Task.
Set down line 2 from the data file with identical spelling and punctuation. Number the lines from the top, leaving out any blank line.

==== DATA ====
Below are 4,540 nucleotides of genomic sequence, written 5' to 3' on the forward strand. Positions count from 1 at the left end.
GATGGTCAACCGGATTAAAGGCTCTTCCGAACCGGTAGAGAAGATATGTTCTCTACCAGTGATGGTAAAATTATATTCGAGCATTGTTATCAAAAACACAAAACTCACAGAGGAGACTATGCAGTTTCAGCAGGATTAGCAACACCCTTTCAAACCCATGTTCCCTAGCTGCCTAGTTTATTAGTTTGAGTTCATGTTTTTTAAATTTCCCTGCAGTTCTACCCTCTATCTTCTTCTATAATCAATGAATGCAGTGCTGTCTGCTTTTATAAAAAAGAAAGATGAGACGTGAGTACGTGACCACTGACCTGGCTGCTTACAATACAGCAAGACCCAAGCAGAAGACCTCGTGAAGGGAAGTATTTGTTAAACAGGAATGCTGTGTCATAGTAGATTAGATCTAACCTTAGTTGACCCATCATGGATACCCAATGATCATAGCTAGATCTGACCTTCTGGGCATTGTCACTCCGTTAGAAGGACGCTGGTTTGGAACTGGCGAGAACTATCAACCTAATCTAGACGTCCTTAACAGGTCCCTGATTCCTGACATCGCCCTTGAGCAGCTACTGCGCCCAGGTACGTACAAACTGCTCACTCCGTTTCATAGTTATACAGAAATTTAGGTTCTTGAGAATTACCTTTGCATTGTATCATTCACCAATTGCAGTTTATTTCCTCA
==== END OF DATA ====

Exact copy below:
GATGGTCAACCGGATTAAAGGCTCTTCCGAACCGGTAGAGAAGATATGTTCTCTACCAGTGATGGTAAAATTATATTCGAGCATTGTTATCAAAAACACAAAACTCACAGAGGAGACTATGCAGTTTCAGCAGGATTAGCAACACCCTTTCAAACCCATGTTCCCTAGCTGCCTAGTTTATTAGTTTGAGTTCATGTTTTTTAAATTTCCCTGCAGTTCTACCCTCTATCTTCTTCTATAATCAATGAATGCAGTGCTGTCTGCTTTTATAAAAAAGAAAGATGAGACGTGAGTACGTGACCACTGACCTGGCTGCTTACAATACAGCAAGACCCAAGCAGAAGACCTCGTGAAGGGAAGTATTTGTTAAACAGGAATGCTGTGTCATAGTAGATTAGATCTAACCTTAGTTGACCCATCATGGATACCCAATGATCATAGCTAGATCTGACCTTCTGGGCATTGTCACTCCGTTAGAAGGACGCTGGTTTGGAACTGGCGAGAACTATCAACCTAATCTAGACGTCCTTAACAGGTCCCTGATTCCTGACATCGCCCTTGAGCAGCTACTGCGCCCAGGTACGTACAAACTGCTCACTCCGTTTCATAGTTATACAGAAATTTAGGTTCTTGAGAATTACCTTTGCATTGTATCATTCACCAATTGCAGTTTATTTCCTCA